Ezekiel 40:1–16 (NKJV)
40:1 In the twenty-fifth year of our captivity, at the beginning of the year, on the tenth day of the month, in the fourteenth year after the city was captured, on the very same day the hand of the Lord was upon me; and He took me there. 2 In the visions of God He took me into the land of Israel and set me on a very high mountain; on it toward the south was something like the structure of a city. 3 He took me there, and behold, there was a man whose appearance was like the appearance of bronze. He had a line of flax and a measuring rod in his hand, and he stood in the gateway.
4 And the man said to me, “Son of man, look with your eyes and hear with your ears, and fix your mind on everything I show you; for you were brought here so that I might show them to you. Declare to the house of Israel everything you see.” 5 Now there was a wall all around the outside of the temple. In the man’s hand was a measuring rod six cubits long, each being a cubit and a handbreadth; and he measured the width of the wall structure, one rod; and the height, one rod.
After the renewed promise of restoration in the previous chapter, the Lord proceeds to describe the new temple that would be built in Jerusalem after the Israelites came home. The setting is a very high mountain that overlooked a city, which contained the temple. The guide had a measuring rod and a line of flax, similar to a modern tape measure. The rod was for short measurements and the flax for longer measurements.
6 Then he went to the gateway which faced east; and he went up its stairs and measured the threshold of the gateway, which was one rod wide, and the other threshold was one rod wide. 7 Each gate chamber was one rod long and one rod wide; between the gate chambers was a space of five cubits; and the threshold of the gateway by the vestibule of the inside gate was one rod. 8 He also measured the vestibule of the inside gate, one rod. 9 Then he measured the vestibule of the gateway, eight cubits; and the gateposts, two cubits. The vestibule of the gate was on the inside. 10 In the eastern gateway were three gate chambers on one side and three on the other; the three were all the same size; also the gateposts were of the same size on this side and that side.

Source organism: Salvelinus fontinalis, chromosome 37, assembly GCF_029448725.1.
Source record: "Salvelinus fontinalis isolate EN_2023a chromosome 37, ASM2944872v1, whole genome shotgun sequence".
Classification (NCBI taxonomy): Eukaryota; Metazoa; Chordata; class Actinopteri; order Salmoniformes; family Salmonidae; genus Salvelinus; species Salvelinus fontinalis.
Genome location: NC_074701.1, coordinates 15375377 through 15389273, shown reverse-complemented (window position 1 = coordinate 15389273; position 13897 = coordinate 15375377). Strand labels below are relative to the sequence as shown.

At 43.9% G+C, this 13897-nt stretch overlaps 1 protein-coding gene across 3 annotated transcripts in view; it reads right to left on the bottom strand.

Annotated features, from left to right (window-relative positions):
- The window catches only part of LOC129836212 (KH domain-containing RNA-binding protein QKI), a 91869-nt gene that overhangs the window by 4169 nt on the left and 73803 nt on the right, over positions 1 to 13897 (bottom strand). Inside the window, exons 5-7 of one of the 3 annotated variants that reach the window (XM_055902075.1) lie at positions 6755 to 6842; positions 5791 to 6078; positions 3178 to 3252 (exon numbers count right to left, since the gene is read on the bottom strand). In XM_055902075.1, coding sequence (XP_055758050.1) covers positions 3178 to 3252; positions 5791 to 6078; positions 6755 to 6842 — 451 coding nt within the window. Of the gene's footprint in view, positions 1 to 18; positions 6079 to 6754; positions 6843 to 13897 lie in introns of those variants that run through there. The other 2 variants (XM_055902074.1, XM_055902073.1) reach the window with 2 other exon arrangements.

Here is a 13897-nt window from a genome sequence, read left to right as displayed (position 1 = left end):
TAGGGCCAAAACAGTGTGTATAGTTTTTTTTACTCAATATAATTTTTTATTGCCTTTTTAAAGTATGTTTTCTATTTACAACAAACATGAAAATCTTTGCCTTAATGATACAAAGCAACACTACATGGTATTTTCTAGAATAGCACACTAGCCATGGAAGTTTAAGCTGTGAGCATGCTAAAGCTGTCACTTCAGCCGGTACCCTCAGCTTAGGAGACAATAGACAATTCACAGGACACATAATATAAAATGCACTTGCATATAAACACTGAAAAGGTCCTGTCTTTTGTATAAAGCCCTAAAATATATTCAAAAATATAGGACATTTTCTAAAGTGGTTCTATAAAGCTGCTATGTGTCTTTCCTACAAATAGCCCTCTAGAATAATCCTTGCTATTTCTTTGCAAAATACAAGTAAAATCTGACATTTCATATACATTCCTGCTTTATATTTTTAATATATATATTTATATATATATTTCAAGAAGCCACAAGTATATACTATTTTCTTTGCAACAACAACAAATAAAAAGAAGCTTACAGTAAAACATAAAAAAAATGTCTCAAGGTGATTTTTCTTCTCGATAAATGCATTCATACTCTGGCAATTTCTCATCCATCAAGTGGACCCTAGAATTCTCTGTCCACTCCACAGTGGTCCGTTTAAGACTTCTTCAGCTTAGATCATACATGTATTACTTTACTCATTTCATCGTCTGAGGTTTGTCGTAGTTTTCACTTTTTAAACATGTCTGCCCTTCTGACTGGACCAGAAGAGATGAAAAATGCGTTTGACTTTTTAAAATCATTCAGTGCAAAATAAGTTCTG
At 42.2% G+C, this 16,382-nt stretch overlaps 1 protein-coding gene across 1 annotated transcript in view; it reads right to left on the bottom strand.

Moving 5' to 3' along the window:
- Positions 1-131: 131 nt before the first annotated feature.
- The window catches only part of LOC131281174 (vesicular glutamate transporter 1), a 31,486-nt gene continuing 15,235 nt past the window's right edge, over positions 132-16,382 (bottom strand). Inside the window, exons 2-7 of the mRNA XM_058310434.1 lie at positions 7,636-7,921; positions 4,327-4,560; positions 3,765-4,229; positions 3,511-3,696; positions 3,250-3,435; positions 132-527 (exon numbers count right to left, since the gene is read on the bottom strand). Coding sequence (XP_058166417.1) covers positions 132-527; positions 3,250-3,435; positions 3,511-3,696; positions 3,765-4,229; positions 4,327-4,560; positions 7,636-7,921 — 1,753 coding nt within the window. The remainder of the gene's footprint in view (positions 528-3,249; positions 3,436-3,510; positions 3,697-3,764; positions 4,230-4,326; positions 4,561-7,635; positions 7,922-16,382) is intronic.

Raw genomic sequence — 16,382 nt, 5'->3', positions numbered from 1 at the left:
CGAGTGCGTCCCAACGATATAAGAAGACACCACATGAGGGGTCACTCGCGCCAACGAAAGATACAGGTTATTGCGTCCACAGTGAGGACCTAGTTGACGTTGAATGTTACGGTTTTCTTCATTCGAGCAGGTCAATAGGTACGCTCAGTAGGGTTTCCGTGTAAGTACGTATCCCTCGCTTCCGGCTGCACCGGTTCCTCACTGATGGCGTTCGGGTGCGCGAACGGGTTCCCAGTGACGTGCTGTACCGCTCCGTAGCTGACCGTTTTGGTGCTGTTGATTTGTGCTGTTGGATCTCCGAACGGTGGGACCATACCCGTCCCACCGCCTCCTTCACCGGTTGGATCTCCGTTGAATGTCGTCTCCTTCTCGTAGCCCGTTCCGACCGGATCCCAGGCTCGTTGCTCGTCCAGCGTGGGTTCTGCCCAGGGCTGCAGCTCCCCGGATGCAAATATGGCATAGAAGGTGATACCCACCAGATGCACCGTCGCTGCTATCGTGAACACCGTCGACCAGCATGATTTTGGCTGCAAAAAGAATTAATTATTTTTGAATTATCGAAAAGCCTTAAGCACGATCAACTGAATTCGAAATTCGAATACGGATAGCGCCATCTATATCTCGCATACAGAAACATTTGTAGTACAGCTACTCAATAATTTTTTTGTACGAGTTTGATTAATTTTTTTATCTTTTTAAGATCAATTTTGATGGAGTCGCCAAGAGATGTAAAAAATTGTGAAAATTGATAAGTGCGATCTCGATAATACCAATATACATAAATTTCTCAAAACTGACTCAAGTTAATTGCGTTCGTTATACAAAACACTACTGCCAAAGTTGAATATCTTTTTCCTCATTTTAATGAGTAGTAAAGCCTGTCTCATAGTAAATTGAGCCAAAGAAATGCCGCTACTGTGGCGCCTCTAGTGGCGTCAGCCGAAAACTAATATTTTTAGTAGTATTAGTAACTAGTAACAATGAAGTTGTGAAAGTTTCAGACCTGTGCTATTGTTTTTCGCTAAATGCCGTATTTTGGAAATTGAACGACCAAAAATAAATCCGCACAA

11 He measured the width of the entrance to the gateway, ten cubits; and the length of the gate, thirteen cubits. 12 There was a space in front of the gate chambers, one cubit on this side and one cubit on that side; the gate chambers were six cubits on this side and six cubits on that side. 13 Then he measured the gateway from the roof of one gate chamber to the roof of the other; the width was twenty-five cubits, as door faces door. 14 He measured the gateposts, sixty cubits high, and the court all around the gateway extended to the gatepost. 15 From the front of the entrance gate to the front of the vestibule of the inner gate was fifty cubits. 16 There were beveled window frames in the gate chambers and in their intervening archways on the inside of the gateway all around, and likewise in the vestibules. There were windows all around on the inside. And on each gatepost were palm trees.
The Eastern Gate has significance in worship. The Eastern Gate is where the Messiah will enter when He sets up His rule. The sun rises in the East. It has prominence among the other gates. If you visit Jerusalem today, you will notice that the Eastern gate to the old city is bricked up, a provision from several Muslim or Ottoman leaders (Muslims in 810, Saladin in 1187, Ottoman leader Suleiman the Magnificent in 1541) in anticipation of the Jewish Messiah coming in that gate to take Jerusalem. This gate is very near the location of the temple of the Lord. It was described first because of its religious significance.
What can this mean for us today? Give honor and reverence to the place where the Lord comes in to meet you. Make sure it is prepared for Him, honors Him. Too often we treat our devotional time with carelessness or frivolity. God longs for us to reverence Him and prepare ourselves and our sacred spaces for Him. While we may not be restricted to a temple any longer in which to worship and commune with our God, we should still honor our sacred spaces, like the church buildings and our own personal altars. Give Him and the place where you meet Him honor!